Monday, June 13, 2011

B Vitamin Folate Lowers Stroke Risk by One-Quarter

Stroke is the fourth leading cause of death in America each year with 700,000 people suffering needlessly from this debilitating illness. Stroke attacks with virtually no warning and can leave its victims unable to walk or perform the simplest task. Stroke risk increases with age, number of years consuming a nutrient-deficient diet and inactive lifestyle in a similar manner to heart disease.

Research published in the Lancet shows that members of the B-vitamin family, specifically folate (vitamin B9) from leafy green vegetables provide essential support to protect the vascular system by lowering platelet aggregation and levels of atherogenic homocysteine.

High Folate from Raw Vegetables Lower Stroke Risk by 25%
Researchers from the Northwestern School of Medicine performed a meta-analysis of eight significant studies and found that supplementation with folic acid reduced dangerous levels of homocysteine by 20% and lowered first time risk of a stroke by 25%. For individuals at risk for a second stroke, the incidence was lowered by 18%.

The human body requires folate to synthesize, repair and methylate DNA for cellular division and replication. Folate also helps to lower concentrations of homocysteine in the blood that are known to aggravate the inner endothelial lining of the vessels and arteries that feed the heart and brain. As a result of their analysis, the study authors concluded “Our findings indicate that folic acid supplementation can effectively reduce the risk of stroke in primary prevention.”

Folic Acid Supplementation Lowers Heart Attack Risk by 15%
In a similar meta-study published in the journal PLoS ONE, researchers found that supplementation with folic acid lowered the risk of a first heart attack by 15%. Elevated levels of homocysteine cause blood platelets to stick together and clump, increasing the risk of a thrombus or clot circulating to the coronary arteries and resulting in a heart attack. The entire family of B-vitamins is known to be critical to the prevention of heart disease and stroke by reducing arterial plaque accumulation and acting as a cofactor in cellular metabolism.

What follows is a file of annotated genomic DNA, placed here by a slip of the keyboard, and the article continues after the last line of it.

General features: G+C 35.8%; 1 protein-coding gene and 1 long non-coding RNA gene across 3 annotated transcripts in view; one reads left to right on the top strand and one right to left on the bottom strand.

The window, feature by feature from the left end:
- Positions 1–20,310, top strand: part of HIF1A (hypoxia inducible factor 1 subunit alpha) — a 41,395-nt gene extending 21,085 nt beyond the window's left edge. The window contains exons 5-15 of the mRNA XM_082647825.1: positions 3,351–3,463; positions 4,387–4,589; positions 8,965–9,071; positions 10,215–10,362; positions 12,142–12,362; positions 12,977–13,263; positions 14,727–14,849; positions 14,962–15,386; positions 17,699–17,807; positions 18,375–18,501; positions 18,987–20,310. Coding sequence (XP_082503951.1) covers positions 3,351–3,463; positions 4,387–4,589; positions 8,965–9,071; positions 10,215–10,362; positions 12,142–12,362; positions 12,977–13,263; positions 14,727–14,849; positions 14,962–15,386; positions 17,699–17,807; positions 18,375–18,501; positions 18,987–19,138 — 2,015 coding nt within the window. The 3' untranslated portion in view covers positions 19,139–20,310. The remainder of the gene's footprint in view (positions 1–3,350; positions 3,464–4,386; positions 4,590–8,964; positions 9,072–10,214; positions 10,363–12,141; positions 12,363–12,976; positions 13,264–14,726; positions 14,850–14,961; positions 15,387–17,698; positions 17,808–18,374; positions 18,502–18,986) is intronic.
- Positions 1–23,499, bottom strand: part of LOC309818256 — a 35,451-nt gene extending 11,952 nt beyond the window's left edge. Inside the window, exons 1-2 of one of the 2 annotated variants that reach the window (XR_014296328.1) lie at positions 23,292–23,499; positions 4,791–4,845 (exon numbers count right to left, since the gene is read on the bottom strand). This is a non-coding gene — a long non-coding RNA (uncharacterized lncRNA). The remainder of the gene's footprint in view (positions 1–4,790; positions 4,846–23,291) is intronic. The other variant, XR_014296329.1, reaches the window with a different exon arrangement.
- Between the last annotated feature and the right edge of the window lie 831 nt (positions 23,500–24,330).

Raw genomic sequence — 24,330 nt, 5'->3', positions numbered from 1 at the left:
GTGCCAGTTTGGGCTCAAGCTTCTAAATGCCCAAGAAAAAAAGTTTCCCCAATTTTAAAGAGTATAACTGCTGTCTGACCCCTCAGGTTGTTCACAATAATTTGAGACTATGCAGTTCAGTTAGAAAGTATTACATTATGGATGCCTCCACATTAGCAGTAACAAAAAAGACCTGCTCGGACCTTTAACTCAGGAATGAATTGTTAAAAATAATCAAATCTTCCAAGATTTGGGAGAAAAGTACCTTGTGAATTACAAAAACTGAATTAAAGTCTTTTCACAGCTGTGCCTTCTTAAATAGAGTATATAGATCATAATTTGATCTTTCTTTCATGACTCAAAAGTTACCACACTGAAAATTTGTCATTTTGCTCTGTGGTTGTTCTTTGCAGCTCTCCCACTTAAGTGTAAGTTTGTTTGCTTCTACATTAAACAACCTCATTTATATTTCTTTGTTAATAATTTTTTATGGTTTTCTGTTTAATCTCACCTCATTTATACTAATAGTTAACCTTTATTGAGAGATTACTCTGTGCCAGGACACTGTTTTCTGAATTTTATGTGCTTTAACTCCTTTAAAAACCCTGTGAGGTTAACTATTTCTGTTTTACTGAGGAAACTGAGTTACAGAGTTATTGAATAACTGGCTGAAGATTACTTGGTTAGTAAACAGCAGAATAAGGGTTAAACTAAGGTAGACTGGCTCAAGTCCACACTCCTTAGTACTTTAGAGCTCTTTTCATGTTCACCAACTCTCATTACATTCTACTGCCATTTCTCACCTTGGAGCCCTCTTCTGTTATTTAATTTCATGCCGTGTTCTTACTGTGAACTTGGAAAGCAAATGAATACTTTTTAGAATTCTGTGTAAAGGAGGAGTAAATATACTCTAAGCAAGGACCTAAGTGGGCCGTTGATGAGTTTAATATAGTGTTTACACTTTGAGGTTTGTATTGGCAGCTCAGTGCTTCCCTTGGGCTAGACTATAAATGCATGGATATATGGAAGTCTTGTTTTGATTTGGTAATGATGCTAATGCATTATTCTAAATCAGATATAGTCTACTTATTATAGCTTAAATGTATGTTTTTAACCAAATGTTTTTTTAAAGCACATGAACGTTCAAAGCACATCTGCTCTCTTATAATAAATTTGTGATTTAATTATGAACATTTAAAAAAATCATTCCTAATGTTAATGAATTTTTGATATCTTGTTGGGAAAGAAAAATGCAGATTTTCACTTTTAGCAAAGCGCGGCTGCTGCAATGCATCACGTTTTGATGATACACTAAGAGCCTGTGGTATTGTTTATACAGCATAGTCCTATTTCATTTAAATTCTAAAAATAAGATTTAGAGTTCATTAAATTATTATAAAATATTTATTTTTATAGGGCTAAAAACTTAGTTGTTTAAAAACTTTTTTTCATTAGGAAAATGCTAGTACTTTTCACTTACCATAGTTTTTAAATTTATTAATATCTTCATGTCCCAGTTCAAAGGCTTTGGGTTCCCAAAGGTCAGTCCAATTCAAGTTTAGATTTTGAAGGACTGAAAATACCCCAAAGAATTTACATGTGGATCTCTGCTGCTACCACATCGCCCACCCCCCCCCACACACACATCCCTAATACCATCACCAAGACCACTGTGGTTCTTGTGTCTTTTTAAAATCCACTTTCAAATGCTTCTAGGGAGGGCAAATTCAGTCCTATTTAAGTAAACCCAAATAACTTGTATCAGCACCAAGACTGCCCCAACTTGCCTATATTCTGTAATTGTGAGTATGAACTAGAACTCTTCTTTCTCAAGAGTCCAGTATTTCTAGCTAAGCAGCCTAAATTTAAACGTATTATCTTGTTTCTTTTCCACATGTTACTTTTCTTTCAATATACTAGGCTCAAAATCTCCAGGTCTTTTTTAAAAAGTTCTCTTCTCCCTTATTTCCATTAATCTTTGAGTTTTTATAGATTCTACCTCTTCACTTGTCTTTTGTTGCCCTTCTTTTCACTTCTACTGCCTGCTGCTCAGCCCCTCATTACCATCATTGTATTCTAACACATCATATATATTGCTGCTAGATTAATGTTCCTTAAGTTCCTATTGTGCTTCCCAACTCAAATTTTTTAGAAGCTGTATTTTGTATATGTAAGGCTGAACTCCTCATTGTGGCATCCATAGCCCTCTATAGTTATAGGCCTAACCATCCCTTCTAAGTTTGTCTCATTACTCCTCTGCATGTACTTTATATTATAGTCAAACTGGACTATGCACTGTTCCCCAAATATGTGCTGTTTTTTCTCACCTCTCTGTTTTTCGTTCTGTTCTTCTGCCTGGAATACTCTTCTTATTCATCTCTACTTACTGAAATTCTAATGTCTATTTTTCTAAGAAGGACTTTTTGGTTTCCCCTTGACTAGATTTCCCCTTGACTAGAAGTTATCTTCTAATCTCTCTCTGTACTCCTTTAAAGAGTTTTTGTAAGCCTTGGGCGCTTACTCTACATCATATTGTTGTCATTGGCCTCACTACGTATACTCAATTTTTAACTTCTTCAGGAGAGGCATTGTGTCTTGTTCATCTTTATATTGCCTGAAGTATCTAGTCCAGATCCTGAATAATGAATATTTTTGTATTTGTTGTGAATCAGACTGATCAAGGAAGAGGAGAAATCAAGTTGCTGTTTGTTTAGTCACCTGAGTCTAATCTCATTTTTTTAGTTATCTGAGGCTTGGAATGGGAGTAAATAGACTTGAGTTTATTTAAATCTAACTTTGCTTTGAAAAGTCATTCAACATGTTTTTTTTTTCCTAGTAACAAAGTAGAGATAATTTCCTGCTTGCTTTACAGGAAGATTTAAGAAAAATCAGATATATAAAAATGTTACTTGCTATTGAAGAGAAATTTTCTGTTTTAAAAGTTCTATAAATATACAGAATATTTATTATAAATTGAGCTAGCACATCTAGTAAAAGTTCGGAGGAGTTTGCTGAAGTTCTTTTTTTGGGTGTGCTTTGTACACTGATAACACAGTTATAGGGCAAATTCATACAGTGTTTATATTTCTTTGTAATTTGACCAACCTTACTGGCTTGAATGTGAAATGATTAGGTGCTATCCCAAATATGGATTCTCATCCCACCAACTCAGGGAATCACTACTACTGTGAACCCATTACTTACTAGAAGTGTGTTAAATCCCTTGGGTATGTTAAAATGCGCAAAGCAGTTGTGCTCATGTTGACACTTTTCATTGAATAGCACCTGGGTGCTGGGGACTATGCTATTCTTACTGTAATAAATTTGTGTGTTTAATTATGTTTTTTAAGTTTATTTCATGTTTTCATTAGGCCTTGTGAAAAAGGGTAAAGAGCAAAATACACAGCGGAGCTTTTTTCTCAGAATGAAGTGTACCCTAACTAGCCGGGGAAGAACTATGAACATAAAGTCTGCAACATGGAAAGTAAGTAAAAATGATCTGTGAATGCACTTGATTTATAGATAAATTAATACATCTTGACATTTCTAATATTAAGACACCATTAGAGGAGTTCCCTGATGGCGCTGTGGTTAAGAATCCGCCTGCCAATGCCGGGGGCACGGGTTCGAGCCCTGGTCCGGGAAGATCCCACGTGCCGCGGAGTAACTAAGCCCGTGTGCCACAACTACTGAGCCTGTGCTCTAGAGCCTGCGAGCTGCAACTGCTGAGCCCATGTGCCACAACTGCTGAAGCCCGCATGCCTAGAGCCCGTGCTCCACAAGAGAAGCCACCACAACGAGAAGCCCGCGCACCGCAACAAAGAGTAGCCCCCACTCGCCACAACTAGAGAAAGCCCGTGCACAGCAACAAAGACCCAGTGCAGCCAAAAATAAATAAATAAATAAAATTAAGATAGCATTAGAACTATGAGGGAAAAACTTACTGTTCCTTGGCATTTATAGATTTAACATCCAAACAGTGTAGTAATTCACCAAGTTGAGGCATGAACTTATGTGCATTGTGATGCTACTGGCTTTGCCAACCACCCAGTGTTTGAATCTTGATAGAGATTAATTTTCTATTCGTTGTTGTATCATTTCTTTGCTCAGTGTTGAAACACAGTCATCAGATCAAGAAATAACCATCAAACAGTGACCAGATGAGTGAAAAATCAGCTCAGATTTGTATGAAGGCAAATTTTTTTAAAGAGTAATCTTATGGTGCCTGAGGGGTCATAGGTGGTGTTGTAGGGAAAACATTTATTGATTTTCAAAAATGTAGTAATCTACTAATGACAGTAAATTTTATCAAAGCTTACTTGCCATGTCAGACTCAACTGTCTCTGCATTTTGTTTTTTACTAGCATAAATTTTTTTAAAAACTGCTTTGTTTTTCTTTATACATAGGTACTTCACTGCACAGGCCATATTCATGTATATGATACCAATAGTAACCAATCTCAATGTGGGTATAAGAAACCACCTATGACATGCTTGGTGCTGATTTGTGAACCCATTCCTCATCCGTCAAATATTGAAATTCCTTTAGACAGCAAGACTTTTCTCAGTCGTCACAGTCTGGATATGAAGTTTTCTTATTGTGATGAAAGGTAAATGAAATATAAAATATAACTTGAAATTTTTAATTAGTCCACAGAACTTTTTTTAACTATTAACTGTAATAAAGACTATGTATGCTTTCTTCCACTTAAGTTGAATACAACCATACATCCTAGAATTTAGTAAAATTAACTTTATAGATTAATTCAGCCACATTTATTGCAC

Deficiency in B vitamins and specifically folate has been linked with brain aging and cognitive decline. Folate provides a basic foundation for nerve health and brain aging and when reserves become lowered, toxic free radical damage is allowed to wreak havoc in the brain. In one study, individuals with the lowest levels of circulating folate experienced increased incidence of cognitive decline, poor mental function and risk of depression.

Top natural food sources of folate include leafy greens and vegetables including spinach, asparagus, parsley, broccoli and beets. Beans such as pinto, navy, black and kidney varieties provide a healthy dose of the nutrient as well. Depending on diet it may be necessary to supplement with folic acid. Nutrition experts recommend between 400 and 800 mcg daily taken with food to minimize your risk of stroke, heart disease and cognitive decline.

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